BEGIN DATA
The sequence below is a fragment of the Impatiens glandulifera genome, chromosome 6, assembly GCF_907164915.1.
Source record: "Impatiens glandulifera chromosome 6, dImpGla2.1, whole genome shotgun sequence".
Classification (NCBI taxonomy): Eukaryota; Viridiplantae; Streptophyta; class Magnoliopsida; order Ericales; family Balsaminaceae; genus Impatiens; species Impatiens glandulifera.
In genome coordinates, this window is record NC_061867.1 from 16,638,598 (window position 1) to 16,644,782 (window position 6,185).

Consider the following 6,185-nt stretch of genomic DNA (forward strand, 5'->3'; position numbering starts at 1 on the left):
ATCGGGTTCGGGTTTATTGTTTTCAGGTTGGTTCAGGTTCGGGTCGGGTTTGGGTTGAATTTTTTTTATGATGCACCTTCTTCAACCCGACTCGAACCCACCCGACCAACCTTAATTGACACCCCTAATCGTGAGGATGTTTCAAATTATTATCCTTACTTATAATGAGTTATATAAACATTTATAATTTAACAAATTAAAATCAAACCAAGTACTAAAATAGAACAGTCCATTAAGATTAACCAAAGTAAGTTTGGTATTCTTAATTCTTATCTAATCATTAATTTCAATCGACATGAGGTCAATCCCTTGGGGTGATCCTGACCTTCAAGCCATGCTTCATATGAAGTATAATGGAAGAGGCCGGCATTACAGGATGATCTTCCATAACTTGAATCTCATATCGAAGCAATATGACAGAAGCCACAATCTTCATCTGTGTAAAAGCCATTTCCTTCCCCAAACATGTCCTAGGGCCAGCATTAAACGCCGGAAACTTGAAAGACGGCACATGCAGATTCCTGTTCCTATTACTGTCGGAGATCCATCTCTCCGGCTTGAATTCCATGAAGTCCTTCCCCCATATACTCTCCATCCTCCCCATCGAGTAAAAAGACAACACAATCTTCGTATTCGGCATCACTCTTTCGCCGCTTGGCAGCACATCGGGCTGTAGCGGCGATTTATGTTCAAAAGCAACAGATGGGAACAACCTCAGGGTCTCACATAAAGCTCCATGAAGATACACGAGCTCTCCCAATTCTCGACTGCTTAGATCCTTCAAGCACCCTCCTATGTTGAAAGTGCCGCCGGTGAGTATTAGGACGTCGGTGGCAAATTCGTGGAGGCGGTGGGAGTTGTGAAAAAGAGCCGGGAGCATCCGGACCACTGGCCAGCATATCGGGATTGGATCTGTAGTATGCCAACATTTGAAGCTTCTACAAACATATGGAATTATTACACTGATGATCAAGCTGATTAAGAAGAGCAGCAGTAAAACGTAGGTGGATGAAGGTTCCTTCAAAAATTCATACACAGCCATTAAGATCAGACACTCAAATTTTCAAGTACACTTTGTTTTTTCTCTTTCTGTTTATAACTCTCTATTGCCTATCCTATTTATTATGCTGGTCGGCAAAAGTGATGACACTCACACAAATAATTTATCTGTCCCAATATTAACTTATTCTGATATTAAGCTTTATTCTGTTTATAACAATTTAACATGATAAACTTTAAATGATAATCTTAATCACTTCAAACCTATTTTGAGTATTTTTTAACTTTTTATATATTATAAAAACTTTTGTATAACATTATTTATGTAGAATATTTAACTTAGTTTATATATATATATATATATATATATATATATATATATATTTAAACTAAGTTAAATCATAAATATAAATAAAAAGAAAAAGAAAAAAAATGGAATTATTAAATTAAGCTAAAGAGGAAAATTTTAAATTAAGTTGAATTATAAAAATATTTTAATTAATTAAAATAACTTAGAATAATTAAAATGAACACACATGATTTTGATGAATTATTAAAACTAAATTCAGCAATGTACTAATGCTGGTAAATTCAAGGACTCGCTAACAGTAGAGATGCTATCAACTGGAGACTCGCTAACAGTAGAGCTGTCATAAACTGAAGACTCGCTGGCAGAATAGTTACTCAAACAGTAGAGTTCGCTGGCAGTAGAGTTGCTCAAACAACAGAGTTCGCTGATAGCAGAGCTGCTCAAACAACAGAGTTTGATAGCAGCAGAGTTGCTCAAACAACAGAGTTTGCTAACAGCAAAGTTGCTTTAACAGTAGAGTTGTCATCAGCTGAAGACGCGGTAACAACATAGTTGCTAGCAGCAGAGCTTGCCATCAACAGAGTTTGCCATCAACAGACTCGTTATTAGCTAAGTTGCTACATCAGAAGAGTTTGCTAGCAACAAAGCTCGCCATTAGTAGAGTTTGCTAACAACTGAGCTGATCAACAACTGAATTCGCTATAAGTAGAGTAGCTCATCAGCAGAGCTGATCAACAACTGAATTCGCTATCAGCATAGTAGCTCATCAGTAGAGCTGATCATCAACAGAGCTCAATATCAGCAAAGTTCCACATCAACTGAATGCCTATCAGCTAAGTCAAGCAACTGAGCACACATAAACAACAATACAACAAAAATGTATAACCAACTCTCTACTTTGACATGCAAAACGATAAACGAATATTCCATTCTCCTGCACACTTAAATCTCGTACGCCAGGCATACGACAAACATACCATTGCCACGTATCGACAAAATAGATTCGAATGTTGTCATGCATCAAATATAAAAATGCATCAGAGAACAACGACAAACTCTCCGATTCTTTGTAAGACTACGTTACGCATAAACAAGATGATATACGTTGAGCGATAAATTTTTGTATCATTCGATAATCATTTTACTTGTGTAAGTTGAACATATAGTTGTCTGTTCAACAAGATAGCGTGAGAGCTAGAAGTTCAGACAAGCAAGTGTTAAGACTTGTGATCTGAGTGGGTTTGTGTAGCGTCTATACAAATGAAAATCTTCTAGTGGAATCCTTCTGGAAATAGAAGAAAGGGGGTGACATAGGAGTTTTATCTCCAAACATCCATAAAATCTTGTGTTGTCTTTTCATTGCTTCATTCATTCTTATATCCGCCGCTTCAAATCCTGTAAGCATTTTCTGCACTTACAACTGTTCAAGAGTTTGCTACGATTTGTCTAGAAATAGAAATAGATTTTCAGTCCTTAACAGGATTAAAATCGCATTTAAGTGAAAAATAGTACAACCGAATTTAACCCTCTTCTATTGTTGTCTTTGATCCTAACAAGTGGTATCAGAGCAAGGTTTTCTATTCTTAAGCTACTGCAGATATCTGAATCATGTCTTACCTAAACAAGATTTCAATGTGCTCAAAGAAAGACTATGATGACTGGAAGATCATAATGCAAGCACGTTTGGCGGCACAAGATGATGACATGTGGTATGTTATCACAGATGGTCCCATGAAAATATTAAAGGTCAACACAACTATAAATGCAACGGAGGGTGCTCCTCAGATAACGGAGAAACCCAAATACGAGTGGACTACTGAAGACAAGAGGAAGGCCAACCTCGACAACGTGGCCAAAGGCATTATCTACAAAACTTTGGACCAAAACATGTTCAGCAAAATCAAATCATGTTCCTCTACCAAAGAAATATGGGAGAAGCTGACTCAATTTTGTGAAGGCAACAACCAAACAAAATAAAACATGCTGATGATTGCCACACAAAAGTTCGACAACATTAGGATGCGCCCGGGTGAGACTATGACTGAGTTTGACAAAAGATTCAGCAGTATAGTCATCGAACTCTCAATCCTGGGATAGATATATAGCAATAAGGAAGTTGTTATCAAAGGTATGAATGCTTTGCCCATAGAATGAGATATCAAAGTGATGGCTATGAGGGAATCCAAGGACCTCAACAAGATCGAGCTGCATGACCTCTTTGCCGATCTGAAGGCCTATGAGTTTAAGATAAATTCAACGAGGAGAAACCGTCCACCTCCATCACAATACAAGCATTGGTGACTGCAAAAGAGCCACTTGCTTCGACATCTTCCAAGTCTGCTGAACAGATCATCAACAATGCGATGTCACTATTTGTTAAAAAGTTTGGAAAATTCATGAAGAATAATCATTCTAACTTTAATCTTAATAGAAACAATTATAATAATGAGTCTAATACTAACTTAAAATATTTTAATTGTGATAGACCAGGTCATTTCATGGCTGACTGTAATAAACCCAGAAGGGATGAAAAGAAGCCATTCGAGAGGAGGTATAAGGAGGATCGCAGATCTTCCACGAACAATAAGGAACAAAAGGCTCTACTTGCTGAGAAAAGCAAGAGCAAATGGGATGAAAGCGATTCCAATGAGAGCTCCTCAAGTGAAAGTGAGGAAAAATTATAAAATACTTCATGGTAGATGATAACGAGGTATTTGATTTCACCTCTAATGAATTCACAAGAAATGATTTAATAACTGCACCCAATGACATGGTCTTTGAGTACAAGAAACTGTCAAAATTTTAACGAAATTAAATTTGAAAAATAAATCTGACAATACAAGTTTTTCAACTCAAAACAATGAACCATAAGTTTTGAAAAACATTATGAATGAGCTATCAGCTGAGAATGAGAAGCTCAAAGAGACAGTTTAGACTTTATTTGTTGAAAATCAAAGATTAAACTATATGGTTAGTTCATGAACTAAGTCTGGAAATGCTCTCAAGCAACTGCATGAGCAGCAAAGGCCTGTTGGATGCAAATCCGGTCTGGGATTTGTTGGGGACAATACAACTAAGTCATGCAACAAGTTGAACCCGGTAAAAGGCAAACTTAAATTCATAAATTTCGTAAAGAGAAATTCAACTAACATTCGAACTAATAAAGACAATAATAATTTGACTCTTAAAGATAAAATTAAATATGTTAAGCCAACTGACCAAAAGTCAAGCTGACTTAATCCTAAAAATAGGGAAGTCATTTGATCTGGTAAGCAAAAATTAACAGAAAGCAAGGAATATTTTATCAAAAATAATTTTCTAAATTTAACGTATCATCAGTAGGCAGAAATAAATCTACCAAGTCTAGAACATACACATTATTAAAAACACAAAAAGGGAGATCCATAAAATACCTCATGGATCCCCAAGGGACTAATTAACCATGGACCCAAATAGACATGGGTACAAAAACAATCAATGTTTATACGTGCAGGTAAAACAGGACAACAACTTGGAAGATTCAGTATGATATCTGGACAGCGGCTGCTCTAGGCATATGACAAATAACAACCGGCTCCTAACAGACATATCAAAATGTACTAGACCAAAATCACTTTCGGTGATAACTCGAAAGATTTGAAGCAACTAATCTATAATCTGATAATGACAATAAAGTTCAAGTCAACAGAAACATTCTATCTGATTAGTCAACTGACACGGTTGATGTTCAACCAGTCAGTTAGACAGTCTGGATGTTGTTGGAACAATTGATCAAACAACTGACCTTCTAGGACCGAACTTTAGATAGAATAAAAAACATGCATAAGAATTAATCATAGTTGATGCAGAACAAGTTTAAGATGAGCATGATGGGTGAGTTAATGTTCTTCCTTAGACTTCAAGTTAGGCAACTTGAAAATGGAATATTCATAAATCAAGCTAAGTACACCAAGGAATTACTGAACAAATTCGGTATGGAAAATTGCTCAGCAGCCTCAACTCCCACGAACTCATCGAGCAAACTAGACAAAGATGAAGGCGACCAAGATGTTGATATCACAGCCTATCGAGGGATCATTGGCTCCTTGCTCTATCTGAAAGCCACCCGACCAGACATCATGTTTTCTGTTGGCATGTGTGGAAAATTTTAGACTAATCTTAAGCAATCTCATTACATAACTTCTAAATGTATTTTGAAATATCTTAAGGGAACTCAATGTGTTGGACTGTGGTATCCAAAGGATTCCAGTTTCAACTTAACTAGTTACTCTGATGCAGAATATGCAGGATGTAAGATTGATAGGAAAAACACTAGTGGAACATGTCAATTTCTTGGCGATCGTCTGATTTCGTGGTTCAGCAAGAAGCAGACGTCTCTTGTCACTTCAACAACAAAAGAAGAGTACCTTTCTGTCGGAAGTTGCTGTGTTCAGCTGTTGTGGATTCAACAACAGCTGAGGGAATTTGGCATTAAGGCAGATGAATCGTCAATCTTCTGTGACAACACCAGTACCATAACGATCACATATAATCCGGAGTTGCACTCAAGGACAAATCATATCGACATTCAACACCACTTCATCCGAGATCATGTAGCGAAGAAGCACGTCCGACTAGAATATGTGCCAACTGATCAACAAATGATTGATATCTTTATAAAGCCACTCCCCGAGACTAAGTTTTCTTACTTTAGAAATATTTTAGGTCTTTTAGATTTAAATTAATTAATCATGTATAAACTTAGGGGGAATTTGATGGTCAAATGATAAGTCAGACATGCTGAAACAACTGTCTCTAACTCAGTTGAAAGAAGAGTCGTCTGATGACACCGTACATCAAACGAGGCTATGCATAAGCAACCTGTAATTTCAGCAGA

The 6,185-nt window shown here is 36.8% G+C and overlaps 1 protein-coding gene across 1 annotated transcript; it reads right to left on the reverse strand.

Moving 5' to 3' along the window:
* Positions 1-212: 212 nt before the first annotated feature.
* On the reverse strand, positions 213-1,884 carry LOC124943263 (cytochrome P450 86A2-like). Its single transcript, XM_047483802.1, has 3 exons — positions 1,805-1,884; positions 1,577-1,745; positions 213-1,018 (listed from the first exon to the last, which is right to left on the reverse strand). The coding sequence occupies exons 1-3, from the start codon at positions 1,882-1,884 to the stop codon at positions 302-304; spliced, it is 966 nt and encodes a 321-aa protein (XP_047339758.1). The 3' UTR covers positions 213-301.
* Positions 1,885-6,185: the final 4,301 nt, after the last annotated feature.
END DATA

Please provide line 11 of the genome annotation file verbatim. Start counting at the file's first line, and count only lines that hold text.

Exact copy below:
* Positions 1,885-6,185: the final 4,301 nt, after the last annotated feature.